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Israel’s Famed Photographer: 10 Iconic Photos

March 5, 2017 | by Dr. Yvette Alt Miller

A snapshot of the work of David Rubinger, the renowned Israeli photographer who has died at the age of 92.

David Rubinger, Israel’s famed photographer, died last week at the age of 92.

Born in Vienna, Rubinger’s life mirrored that of the Jewish state he helped found and whose history he so memorably documented.

Saved from the Holocaust when he secured a place in 1939 on a Zionist youth group ship to Palestine, he later fought in World War II as part of the celebrated “Jewish Brigade” in the British army, seeing action in Malta and Italy. He later fought in Israel’s War of Independence and then settled into life as a news photographer, working for Israeli newspapers and internationally for Time-Life.

In 2004, Rubinger briefly found himself the subject of international news. After his wife of 54 years, Anni, died in 2000, Rubinger started dating a 78 year old Jerusalem widow named Ziona Spivak. In 2004, she was brutally murdered in her home by a Palestinian man she’d once employed and to whom she’d given charity often in the past. Writing about his love in the Israeli newspaper Yedioth Ahronoth at the time, Rubinger poignantly explained “that even late in life love can burn as fiercely as it does in youngsters.”

David Rubinger’s photographs convey the beauty and passion of Israel over the past six decades. Here are a few of the notable images he captured in the life of the homeland he did so much to help build.

Young Jerusalemites Celebrate the UN Vote to Establish a Jewish State, November 30, 1947

On November 29, 1947, the nations of the world voted to partition Palestine into a Jewish and Arab state. Arab leaders rejected the vote and promised to declare war on a Jewish state, vowing to drive the nascent Jewish country into the sea. The Jewish community rapturously celebrated the vote.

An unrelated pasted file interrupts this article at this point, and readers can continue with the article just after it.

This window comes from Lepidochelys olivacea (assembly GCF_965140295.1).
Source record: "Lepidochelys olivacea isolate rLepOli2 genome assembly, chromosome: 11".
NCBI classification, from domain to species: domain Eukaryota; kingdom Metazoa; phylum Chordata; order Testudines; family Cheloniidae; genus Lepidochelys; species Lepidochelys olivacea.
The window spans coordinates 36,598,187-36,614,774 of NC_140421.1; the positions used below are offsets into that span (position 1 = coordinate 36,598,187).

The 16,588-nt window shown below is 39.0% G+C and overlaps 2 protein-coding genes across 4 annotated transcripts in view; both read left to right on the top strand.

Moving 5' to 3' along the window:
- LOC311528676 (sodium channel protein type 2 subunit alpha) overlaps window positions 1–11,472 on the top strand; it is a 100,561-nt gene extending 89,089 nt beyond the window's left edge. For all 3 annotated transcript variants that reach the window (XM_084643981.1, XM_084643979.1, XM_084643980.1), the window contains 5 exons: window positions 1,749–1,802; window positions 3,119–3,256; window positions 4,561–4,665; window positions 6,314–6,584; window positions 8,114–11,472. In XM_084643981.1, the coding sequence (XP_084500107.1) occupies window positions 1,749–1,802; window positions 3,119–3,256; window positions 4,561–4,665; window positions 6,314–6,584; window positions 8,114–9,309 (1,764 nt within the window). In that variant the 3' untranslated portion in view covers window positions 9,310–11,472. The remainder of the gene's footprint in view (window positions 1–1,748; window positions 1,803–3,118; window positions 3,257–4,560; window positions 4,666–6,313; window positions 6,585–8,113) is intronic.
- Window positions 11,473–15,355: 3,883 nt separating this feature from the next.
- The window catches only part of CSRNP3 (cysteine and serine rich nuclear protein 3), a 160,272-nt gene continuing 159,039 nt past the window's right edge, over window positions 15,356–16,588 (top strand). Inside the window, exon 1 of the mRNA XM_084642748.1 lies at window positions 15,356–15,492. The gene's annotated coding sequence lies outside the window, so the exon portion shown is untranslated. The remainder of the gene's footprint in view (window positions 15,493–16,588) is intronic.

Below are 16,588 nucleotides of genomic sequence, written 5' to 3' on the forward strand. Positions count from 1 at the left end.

Rubinger recalled the scene in Jerusalem: “For anyone privileged to have been living there at the time, this surely was one of the most momentous happenings that one could have imagined. We, along with all our neighbors, were glued to the radio. At midnight, a majority vote was cast for the establishment of a Jewish state in Palestine. The city erupted with milling crowds thronging the streets, singing, dancing, and celebrating.”

Israeli Woman Learning to Throw a Grenade, 1948

The modern state of Israel came into being on Friday, May 14, 1948. Hours later, the armies of Jordan, Egypt, Syria and Lebanon invaded the new Jewish state. Vastly outgunned and outmanned, Israel scrambled to raise a fighting force to repel the invaders.

Searching for Dentures in No-Man’s Land

Following Israel’s War of Independence, Jordanian forces occupied the eastern half of Jerusalem, including the famed Old City containing the Western Wall and other holy sites. No Jews were allowed to live or visit the eastern half of the city, and Jewish homes near the border were frequently the targets of sniper fire from Jordan.

In this tense atmosphere, a patient in a Catholic hospital located along the border leaned out of an open window and accidently dropped her dentures. Retrieving them required a major international mission. UN officials declared retrieving the dentures a priority and sent in an Israeli officer, a French officer waving a huge white flag to deter Jordanian snipers, and several nuns from the hospital. After searching through the rubble of no-man’s land, one nun, Sister Augustine, glimpsed something on the ground, bent down, and triumphantly held up the missing dentures.

Rubinger’s photo appeared in Life magazine, where it provided a ray of light in the otherwise unrelenting gloom of Jordanian violence and occupation.

Israeli Paratroopers at the Western Wall, June 7, 1967

In the midst of the Six Day War, David Rubinger covered the fighting in Jerusalem. Making his way on foot to the front lines in the Old City of Jerusalem, he arrived at the Western Wall a few minutes after Israeli troops took control of Judaism’s holiest site. Rubinger remembered: “To get the most effective was necessary for me to lie down on the ground and shoot skywards so that I could capture in my lens both the victorious Israeli paratroopers and as much of the Wall as possible.”

Blowing the Shofar at the Western Wall, June 7, 1967